The Pope’s Journey Francis in Kazakhstan forced the daily The cross to lean on the figure of Mgr Schneider, “a bishop from Kazakhstan popular in traditionalist circles”. We even read about Jeanne Smiths and the abbot from Tanouarn. And in fact, the character is not uninteresting, when we look at his career:
Born in 1961 in Tomok, in the former Soviet Republic of Kyrgyzstan, Athanasius Schneider comes from a family of Germans from the Black Sea, who were deported after the Second World War to a labor camp in the Russian Urals. before settling in Kyrgyzstan. The climate of the time was not conducive to Catholicism: the Stalinist persecutions harshly repressed practicing Catholics. The Schneider family attends the underground church and will even host the blessed father Oleksy Zarytsky, condemned several times for his religious activity. “In his first book (Dominus est. Reflections of a bishop from Central Asia on Holy Communion, 2011.), he tells how his mother went secretly to seek the Eucharist, sometimes at the risk of her life, explains Jeanne Smiths, his translator, a figure in the “traditional” sphere. When he arrived in Germany afterwards, he was shocked that communion was taken in the hand and not on the tongue. His story taught him a great reverence for communion. Ordained a priest in 1990 within the Order of Canons Regular of the Holy Cross of Coimbra, an Augustinian spirituality congregation devoted to solemn liturgical worship and adoration of the Blessed Sacrament, he left for Brazil where he spent several years. At the same time, he studied patristics in Rome before being sent to Kazakhstan. He received episcopal ordination in 2006. […] A polyglot (he knows Russian, German, Italian, French, Spanish and Portuguese), he regularly gives conferences around the world to present his works and defend the Tridentine liturgy.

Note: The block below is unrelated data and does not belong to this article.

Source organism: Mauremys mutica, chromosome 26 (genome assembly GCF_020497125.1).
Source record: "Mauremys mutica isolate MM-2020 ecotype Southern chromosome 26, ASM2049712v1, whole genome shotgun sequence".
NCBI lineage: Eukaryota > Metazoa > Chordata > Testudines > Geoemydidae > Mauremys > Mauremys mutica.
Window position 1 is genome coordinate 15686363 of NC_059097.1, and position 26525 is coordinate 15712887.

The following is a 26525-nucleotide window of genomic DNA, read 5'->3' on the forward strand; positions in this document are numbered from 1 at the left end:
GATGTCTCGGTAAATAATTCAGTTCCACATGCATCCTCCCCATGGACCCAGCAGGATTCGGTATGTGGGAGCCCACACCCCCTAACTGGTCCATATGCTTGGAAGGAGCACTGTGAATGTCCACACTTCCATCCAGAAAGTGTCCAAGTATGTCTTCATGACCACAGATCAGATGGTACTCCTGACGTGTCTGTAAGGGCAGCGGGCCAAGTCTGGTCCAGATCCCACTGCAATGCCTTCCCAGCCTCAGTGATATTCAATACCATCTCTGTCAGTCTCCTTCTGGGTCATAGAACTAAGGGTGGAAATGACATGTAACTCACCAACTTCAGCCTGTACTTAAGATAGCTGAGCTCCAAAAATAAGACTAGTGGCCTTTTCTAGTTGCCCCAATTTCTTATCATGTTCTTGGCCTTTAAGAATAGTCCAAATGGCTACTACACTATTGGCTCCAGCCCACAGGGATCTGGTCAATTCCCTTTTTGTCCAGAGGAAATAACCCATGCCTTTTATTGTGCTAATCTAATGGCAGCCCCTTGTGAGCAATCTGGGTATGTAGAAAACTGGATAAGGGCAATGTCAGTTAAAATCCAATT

And here’s why it’s popular:
Acolyte open to women, Tridentine Mass, place of religions, vaccination: the subjects of divergence between Bishop Schneider and the pope are not lacking. […] In recent years, Bishop Schneider has stood out for his frank opposition to several initiatives of Pope Francis. In 2016, he supported the four cardinals (Burke, Brandmüller, Caffarra and Meisner) who publicly published their dubia (doubts) about the content of the encyclical Amoris laetitia, in particular concerning the possible access to the sacraments of remarried divorcees. When the former apostolic nuncio in Washington Carlo Maria Vigano accuses Pope Francis in a 2018 letter of having been warned of the sexual abuse committed by the ousted cardinal Theodore McCarrickBishop Schneider reacts by indicating that he finds “no reasonable and plausible reason to doubt the truthful content of the document”.